I’m home from the WindSync concert I had written about earlier. What fun it was. These musicians are pretty darn fine! I’m glad I was able to catch one of their three bay area events … they’ll be in San Francisco on Monday and in San Jose on Tuesday, in case you want to try and hear them. (The latter is, if I understood correctly, and improvisational sort of thing, done at an art gallery. I’m not sure if they are improvising on art they see there or what … maybe one of them will read this and fill us in!)

All five musicians were great: Garret Hudson on flute, Kevin Pearl on oboe, James Johnson (from San Jose!) on clarinet, Tracy Jacobson on bassoon and Anni Hochhalter on French horn. They have “chops”, as we like to say. They are musical. They move. Heck, they even talk. They played Beethoven (Ode to Joy arrangement), a movement of the Ibert WWQ, a movement of Maslanka’s third quintet, two movements of Opus Number Zoo by Berio, and ended with their arrangement of West Side Story, but called “WindSync Story” … and no one died at the end. How ’bout that? On the program the Beethoven wasn’t listed and instead it was Mozart’s Twinkle Twinkle variations, so during the question and answer period someone asked about that, and suggested we could all do with an encore so they then played the Mozart. It was all incredibly fun and delightful!

When I arrived at the hall I saw old friends and a current colleague (Hi Bob! Hi Pam! … and Hi to the Barnes although they haven’t a clue about this blog.) After, when I went to talk to the quintet members, I also met several people I’ve “met” via this blog. I LOVE when that happens! (Hi Vladimir! Hi Daniel! Hi David!) Having this blog has really blessed me with some wonderful “live and in person” meetings.

So bravi tutti to WindSync, and may your travels go well, your concerts be fantastic, and your audiences blessed as much as we were!

5 Comments

  1. Daniel V. Gurevich

    Hello Patty!
    That concert was great! Thanks for putting these things out on your site. If you hadn’t put it on your blog, I would not have been able to enjoy this wonderful music.
    It was a pleasure (and a surprise) to meet “The Patty of Oboeinsight” in person. I love reading your blog.
    Thanks again,
    Daniel

  2. So glad to meet you … but now I’m confused! Daniel? Vladimir? Same person? (Sorry to be so OldBoeBrain-y!)

  3. Vladimir Gurevich

    Thanks a lot for this announcement! The concert was wonderful and also provoked some interesting discussions afterwards.

    We talked how great it is, when such fine, classically trained musicians are so lively, funny and outgoing and then realized that the majority of “serious” musicians we personally know are exactly that: funny, witty, artistic and outgoing, i.e. exactly opposite from the stereotype.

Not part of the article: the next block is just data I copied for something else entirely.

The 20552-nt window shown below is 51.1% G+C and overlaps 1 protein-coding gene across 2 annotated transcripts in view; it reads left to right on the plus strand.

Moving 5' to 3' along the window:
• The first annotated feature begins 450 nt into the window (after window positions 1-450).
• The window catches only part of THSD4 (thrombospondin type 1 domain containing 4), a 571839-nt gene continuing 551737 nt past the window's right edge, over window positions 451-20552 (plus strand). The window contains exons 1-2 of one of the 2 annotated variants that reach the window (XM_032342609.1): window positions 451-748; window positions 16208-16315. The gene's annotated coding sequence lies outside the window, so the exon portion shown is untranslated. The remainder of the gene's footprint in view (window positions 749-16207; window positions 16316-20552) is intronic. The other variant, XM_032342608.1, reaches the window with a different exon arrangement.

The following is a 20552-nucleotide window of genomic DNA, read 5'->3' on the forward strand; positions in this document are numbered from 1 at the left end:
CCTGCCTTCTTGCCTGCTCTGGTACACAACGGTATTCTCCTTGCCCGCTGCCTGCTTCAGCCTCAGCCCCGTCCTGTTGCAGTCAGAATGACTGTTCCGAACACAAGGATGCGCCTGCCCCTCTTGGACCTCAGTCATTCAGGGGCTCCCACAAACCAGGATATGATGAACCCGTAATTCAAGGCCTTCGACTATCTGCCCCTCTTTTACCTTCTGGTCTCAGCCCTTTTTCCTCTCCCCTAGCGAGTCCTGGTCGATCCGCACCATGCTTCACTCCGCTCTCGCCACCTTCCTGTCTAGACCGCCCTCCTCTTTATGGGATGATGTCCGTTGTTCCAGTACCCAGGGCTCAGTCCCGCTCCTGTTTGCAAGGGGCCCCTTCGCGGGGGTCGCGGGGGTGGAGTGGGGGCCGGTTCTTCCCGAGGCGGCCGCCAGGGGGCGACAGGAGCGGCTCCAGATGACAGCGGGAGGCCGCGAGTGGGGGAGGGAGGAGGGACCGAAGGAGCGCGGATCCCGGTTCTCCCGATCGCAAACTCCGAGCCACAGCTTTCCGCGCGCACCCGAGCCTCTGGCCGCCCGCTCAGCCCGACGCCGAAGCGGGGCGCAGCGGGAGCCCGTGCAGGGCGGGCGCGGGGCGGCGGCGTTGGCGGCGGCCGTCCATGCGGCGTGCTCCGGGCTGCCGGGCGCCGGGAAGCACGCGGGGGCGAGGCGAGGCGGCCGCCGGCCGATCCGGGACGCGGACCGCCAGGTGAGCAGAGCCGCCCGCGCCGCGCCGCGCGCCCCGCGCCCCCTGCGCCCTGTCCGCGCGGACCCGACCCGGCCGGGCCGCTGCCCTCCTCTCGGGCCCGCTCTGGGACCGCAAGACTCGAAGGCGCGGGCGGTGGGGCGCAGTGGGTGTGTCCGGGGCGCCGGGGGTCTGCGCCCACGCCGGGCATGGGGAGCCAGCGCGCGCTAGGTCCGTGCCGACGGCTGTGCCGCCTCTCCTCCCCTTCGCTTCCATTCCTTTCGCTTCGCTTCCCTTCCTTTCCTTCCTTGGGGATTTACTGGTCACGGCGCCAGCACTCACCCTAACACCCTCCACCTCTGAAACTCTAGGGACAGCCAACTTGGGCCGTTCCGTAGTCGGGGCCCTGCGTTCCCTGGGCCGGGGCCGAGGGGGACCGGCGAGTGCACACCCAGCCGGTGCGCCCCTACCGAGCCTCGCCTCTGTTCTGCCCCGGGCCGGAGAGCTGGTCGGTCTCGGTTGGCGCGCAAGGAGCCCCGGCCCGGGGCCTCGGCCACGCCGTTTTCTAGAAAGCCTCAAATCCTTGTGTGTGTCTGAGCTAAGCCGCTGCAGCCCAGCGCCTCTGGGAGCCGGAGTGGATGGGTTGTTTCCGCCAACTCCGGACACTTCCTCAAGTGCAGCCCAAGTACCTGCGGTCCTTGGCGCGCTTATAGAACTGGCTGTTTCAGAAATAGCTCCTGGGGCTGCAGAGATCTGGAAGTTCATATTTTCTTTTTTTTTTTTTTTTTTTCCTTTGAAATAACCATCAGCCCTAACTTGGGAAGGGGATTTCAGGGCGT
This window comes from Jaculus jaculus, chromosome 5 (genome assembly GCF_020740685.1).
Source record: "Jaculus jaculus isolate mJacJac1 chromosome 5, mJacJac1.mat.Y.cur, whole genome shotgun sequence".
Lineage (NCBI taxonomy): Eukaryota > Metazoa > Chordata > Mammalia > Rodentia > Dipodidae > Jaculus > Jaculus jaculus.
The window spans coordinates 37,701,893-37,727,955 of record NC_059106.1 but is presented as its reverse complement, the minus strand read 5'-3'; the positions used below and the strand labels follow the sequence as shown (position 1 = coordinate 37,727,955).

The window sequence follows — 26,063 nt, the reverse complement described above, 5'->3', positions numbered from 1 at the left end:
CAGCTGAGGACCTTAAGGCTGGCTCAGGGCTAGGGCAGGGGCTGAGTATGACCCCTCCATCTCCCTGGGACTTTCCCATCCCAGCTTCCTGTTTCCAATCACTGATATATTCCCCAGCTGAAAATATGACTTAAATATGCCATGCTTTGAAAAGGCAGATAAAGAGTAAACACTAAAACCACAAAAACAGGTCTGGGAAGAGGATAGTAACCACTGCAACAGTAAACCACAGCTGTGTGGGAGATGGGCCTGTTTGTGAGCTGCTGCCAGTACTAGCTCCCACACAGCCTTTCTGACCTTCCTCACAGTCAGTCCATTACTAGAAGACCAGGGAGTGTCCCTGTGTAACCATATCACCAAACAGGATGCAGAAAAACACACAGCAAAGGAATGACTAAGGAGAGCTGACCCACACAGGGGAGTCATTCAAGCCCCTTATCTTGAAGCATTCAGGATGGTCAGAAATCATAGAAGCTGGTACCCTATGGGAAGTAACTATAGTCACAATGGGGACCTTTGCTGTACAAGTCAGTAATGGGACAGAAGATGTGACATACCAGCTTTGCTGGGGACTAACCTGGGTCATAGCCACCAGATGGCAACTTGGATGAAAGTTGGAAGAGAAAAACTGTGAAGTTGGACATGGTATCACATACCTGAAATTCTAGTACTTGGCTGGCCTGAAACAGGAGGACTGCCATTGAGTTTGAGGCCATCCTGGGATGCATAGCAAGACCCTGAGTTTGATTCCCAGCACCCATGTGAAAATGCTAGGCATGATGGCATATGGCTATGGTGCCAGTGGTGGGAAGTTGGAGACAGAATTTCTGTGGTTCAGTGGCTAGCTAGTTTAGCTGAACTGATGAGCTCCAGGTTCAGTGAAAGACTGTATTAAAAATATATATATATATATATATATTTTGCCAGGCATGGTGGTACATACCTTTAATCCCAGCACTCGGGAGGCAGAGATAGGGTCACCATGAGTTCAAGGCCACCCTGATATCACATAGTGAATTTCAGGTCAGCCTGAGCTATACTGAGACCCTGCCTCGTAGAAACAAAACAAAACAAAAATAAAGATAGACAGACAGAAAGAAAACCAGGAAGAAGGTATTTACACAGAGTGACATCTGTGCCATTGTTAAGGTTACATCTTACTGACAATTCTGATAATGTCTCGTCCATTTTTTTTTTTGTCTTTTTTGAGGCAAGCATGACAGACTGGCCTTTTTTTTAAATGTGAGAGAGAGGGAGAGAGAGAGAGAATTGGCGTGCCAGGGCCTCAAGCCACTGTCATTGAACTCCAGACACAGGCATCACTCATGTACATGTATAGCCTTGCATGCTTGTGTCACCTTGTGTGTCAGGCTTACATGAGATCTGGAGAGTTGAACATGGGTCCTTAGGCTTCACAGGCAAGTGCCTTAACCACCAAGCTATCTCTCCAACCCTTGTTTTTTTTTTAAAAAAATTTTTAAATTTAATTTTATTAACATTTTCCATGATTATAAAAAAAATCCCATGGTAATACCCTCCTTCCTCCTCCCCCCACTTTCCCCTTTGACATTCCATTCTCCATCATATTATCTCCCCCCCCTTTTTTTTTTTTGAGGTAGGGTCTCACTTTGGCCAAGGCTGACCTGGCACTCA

The second discussion was about memorization. I think Tracy made a great point: it gives you a lot of freedom. The question is why is it such a big deal as the person who asked the question assumed? Why in the piano studio my kids attend nobody talks about it because it is mandatory to memorize your recital pieces, and in the oboe studio nobody talks about it either, but for a different reason: it is not required at all?

  4. Vladimir Gurevich

    Daniel is the young aspiring oboe player. Vladimir is just a dad. :)

  5. Geesh … WHERE is my brain? Of course Daniel is the oboist … although “just” a dad … well, I know how important dads are! :-)

    So Daniel, shall I look forward to a blog at some point?

    Memorization … some have the knack, some don’t. If I’m remembering my music history, Liszt, who had a photographic memory, started the craze and it became a “must”. I love being freed from the page, but at the same time I know it causes some to freeze entirely. I doubt very much I could play all of bohème without the music in front of me, although I’m sure I could play the solos. It’s a tricky issue for us woodwind players. Maybe because we have SO much music to learn, if you combine our solo work with chamber with symphony with opera with ballet … you get the picture.

    That being said (or written) it IS the “big new thing” with a lot of younger groups. I’ve seen several WWQs that do it all by memory. It’s rather humbling for this ancient oboist!